We like to finish the first draft of our novels at around 90,000 words. We know we’ll clean up 10-20,000 words just in the minor edits, but we also know that we tend to write spare, rather than overwrite, and that in the following drafts we’ll add 20-30,000 words of new story.
When we finished early drafts of LINESMAN book 2, we found ourselves with a whopping 130,000 words. Which is way too long when we know we are going to add new scenes.
We’re gradually whittling it down, but we’re getting close to the stage where we really need to step back and let the book sit for a few months before we can do the editing justice. Unfortunately, we have a deadline.
Thus it was interesting to read LightningLouie‘s IO9 article How Long is Too Long? Louie had just read Patrick Rothfuss’ The Wise Man’s Fear, and found it long, with the impression that it could have done with some editing.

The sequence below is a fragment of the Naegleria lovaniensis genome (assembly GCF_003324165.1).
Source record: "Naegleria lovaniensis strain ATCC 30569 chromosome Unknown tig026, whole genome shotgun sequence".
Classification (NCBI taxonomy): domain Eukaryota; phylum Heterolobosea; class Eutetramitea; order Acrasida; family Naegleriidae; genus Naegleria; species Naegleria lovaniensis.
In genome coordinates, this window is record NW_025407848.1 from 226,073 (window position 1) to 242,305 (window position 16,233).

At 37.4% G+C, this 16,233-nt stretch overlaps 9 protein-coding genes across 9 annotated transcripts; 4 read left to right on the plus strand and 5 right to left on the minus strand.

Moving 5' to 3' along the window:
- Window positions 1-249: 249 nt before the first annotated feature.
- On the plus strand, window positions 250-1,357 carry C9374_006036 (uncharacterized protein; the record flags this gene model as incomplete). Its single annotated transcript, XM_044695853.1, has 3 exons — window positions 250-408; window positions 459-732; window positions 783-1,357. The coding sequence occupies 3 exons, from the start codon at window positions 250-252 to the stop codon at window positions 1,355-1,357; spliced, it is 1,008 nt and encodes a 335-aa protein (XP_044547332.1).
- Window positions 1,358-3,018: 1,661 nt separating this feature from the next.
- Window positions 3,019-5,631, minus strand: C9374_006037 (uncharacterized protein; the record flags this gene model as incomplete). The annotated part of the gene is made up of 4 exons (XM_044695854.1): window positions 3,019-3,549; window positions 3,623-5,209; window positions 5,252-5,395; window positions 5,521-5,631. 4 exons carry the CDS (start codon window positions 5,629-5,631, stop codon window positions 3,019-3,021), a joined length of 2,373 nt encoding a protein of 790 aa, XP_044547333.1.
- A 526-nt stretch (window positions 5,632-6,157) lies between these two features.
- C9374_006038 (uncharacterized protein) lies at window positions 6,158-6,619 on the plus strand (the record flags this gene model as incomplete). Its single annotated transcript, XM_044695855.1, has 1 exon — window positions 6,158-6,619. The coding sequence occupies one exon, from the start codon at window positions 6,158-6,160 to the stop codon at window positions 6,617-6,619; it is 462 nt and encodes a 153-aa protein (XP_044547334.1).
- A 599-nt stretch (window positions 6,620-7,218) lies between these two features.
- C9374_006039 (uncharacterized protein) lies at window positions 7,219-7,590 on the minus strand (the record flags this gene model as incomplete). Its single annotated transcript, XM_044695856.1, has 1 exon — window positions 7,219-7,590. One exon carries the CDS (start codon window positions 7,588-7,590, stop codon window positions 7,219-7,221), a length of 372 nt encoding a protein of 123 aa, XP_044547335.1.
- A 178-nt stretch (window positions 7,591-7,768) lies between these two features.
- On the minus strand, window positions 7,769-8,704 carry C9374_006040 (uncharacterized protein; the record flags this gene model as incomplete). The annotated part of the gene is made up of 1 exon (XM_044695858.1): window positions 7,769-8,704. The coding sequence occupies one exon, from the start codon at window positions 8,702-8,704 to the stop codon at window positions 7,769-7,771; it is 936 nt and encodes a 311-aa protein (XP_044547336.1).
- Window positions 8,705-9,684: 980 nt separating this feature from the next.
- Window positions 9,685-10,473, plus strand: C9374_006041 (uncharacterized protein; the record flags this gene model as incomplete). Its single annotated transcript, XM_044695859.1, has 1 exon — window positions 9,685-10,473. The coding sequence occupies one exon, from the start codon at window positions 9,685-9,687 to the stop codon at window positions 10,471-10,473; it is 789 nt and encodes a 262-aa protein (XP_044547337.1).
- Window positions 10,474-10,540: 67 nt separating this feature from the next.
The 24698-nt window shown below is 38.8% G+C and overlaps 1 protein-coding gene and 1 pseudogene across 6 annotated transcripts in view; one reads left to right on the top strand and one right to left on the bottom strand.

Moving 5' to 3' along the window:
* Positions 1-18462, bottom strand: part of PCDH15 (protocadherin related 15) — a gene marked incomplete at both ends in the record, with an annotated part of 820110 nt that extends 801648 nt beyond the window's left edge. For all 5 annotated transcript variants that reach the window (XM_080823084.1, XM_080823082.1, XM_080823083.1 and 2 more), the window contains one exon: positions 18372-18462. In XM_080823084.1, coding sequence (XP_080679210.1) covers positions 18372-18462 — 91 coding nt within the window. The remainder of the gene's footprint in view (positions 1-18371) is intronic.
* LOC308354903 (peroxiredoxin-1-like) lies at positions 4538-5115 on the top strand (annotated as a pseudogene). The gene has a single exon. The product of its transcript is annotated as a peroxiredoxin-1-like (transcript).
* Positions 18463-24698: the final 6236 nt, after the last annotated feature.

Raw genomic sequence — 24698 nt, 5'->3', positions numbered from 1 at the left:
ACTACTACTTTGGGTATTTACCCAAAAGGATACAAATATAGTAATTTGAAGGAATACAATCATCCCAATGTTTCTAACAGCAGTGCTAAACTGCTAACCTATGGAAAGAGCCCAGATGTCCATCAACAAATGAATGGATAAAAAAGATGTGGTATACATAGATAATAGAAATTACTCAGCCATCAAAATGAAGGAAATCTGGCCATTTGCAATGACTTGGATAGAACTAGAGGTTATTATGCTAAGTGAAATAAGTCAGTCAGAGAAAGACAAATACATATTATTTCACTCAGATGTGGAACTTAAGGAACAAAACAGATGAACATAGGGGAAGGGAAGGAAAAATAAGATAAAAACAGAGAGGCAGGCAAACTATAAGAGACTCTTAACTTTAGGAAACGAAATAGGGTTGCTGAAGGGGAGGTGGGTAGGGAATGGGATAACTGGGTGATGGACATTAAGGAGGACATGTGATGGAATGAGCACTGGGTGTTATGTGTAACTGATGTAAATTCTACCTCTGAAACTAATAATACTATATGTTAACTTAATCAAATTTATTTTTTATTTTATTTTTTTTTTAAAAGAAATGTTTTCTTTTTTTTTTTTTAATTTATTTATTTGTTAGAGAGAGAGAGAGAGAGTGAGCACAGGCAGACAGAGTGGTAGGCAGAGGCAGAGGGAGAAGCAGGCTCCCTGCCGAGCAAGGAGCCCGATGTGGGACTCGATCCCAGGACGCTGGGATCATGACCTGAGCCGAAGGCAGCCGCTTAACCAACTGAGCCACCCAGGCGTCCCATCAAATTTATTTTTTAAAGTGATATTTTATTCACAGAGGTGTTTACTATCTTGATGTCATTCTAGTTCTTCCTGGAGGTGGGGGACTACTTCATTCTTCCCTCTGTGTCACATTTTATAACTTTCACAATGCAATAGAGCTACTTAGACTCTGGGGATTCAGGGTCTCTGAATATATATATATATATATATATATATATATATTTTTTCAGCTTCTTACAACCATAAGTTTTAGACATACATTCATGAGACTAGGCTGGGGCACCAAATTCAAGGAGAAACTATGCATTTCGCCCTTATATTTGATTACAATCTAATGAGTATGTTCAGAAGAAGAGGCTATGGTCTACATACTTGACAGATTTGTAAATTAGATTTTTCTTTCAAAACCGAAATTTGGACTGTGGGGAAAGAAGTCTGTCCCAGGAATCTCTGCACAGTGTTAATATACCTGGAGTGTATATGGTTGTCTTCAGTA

I confess that until we started writing our own books to a contract, I was one of those people who would probably have blamed—as one commenter said:
New Writer = Vigilant Editor
Old Writer = Complacent Editor
Now I’m not so sure. Another commenter mentioned the demands of the marketplace.
Based on our own experience, how much does the length of the contract have to do with how dispassionately an author can look at the edits in a book?
Many genre books are delivered in nine months nowadays. I don’t think it takes the author any longer to write a book, but I do wonder if the shorter amount of time between finishing the first draft and delivering the last draft contributes to being able to edit less dispassionately.